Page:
Alison J. Moskowitz, MD, discusses the latest treatment advances across subtypes of lymphoma.
The preferred regimen for patients with advanced stage Hodgkin lymphoma remains a question debated among physicians who treat this patient population, said Alison J. Moskowitz, MD.
One of the most important prognostic factors of how a patient will respond to therapy is a PET scan after receiving doxorubicin (Adriamycin), bleomycin, vinblastine, and dacarbazine (ABVD). Interim PET-CT scanning was successfully used to adapt treatment regimens in patients with advanced classical Hodgkin lymphoma, according to the results of the international RATHL trial. Although the results fell short of the specified noninferiority margin, the omission of bleomycin from the ABVD regimen resulted in a lower incidence of pulmonary toxic events versus continued treatment with ABVD but not in significantly lowered efficacy.
With a median follow up of 41 months, the 3-year progression-free survival (PFS) rate and overall survival rate in the ABVD group was 85.7% (95% CI, 80.7%-87.5%) and 97.6% (95% CI, 95.1%-98.7%), respectively, versus 84.4% (95% CI, 80.7-87.5) and 97.6% (95% CI, 95.6-98.7) in the doxorubicin, vinblastine, and dacarbazine (AVD) arm.1
“This trial is showing that a PET scan after ABVD is predictive of how a patient is doing. A patient with a PET2-negative scan has a 90% to 95% chance of being cured. That chance is much lower for a patient who is PET2-positive. Based upon these data, there have been efforts to use PET scan to both escalate and de-escalate treatment to modify it to what the patient needs,” said Moskowitz.
Additionally, brentuximab vedotin was FDA approved in March 2018 as a frontline treatment for patients with Hodgkin lymphoma based on the results of the phase III ECHELON-1 trial. This study demonstrated superior PFS with brentuximab vedotin plus AVD compared with ABVD. Brentuximab vedotin reduced the risk of progression, death, or initiation of a new therapy by 23% compared with ABVD.2 The 2-year modified PFS rate was 82.1% with brentuximab vedotin compared with 77.25% for ABVD (HR, 0.77; 95% CI, 0.60-0.98; P = .035).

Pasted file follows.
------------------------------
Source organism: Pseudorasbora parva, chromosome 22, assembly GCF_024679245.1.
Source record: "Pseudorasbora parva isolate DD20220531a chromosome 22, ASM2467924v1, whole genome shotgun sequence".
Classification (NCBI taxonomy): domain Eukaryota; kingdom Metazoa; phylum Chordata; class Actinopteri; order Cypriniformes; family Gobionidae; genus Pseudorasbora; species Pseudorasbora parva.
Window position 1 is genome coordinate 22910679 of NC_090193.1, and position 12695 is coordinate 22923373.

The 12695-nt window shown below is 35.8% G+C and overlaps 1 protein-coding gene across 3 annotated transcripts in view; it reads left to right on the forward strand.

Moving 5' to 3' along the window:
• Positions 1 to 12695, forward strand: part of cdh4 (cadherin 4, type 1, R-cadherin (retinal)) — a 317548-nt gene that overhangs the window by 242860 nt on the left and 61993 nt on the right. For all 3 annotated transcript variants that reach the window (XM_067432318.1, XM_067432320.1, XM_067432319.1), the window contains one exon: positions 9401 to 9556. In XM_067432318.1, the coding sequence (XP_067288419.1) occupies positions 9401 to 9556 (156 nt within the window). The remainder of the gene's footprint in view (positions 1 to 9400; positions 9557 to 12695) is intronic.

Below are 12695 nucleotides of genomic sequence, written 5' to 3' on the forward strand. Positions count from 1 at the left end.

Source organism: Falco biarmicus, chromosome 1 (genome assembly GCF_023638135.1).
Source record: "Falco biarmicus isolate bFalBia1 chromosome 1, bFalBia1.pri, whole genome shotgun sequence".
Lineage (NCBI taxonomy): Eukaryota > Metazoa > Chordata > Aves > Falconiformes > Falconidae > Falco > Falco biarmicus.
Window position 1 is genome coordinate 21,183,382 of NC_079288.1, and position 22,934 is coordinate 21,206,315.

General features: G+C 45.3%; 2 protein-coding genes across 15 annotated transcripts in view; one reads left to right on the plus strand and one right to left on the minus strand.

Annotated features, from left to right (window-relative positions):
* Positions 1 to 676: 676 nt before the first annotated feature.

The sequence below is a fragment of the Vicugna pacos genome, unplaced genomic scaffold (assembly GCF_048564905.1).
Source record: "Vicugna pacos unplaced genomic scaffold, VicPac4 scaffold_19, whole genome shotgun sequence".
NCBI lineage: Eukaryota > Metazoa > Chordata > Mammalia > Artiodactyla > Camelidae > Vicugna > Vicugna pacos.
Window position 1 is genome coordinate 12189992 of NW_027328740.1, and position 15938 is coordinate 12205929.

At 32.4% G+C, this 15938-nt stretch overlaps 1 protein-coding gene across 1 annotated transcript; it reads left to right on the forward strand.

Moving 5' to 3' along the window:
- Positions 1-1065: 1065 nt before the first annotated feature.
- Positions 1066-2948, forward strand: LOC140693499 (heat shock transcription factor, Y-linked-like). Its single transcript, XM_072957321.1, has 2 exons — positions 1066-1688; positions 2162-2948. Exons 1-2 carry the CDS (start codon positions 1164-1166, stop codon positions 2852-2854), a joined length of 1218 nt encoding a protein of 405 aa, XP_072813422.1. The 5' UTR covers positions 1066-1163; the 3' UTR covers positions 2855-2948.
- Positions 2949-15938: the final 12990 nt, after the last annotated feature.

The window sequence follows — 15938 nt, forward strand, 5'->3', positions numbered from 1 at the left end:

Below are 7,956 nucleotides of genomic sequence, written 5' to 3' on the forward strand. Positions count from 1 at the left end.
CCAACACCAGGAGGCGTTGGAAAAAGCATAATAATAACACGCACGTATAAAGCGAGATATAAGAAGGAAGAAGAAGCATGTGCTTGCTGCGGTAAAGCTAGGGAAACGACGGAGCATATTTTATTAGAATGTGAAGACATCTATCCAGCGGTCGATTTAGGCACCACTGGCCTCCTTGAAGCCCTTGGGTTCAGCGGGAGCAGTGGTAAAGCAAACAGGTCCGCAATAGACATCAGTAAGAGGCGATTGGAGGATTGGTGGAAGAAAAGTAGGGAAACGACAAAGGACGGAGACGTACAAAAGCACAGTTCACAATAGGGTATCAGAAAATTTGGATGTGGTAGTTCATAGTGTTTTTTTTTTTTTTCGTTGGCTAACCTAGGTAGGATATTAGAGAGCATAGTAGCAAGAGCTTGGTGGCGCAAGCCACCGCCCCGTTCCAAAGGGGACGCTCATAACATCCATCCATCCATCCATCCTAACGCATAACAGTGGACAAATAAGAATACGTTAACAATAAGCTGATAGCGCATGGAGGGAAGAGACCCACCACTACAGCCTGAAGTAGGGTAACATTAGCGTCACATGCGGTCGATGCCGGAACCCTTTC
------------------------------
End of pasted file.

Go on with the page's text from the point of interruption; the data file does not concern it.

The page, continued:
Brentuximab vedotin has been investigated across additional diseases beyond Hodgkin lymphoma. The phase III ALCANZA trial led to the November 2017 FDA approval of brentuximab vedotin for the treatment of patients with cutaneous T-cell lymphoma (CTCL). In this trial, the objective responses lasting more than 4 months were 56.3% in patients treated with brentuximab vedotin compared with 12.5% in patients receiving physician’s choice of standard therapies (P <.0001). At a median follow-up of 17.5 months, the median PFS was 16.7 months with brentuximab vedotin versus 3.5 months with physician’s choice (HR, 0.270; 95% CI, 0.169-0.430; P <.0001). The objective response rate (ORR) was 67% versus 20% with complete response rates of 16% versus 2%, respectively.3
“There was a group that benefited from treatment with brentuximab vedotin, which is what I observed in my own practice. Patients who have a large burden of disease or tumor-based disease often have brisk responses of treatment in those areas,” explained Moskowitz.
A regimen that is not yet approved for the treatment of patients with CTCL is mogamulizumab. The use of mogamulizumab was found to reduce the risk of progression or death by 47% compared with vorinostat (Zolinza) in patients with previously treated CTCL, according to the phase III MAVORIC study. The FDA granted a priority review to a biologics license application for mogamulizumab for this patient population based on these findings.
MAVORIC included 372 patients with historically confirmed stage IB to IVB mycosis fungoides or Sézary syndrome (2 subtypes of CTCL) who had failed more than 1 prior line of therapy. The investigator-assessed median PFS was 7.7 months (95% CI, 5.7-10.3) in the mogamulizumab arm compared with 3.1 months (95% CI, 2.9-4.1) in the vorinostat arm (HR, 0.53; 95% CI, 0.41-0.69; P <.0001). The ORR was 28% with mogamulizumab versus 4.8% with vorinostat (P <.0001).4
According to Moskowitz, when comparing brentuximab vedotin and mogamulizumab for patients with CTCL, there are several differences, such as the eligibility criteria and toxicity limits. For brentuximab vedotin, patients tend to have brisk responses with large cell transformation tumor-based disease, which is a different patient population than those who respond to mogamulizumab. A downside of brentuximab vedotin is that patients eventually develop neuropathy, which is a bigger issue in CTCL than in Hodgkin lymphoma. Physicians aim for chronic disease control in patients with CTCL, which is when mogamulizumab comes into play.
“These differences help physicians determine which is the best treatment for their individual patients,” said Moskowitz.
“We now have brentuximab vedotin (Adcetris) approved in the frontline setting for Hodgkin lymphoma, which brings up the question on everyone’s mind of what the preferred regimen for patients with advanced-stage Hodgkin lymphoma is,” Moskowitz said in a presentation at the 2018 OncLive® State of the Science Summit™ on Hematologic Malignancies. Moskowitz is clinical director of the Lymphoma Inpatient Unit at Memorial Sloan Kettering Cancer Center.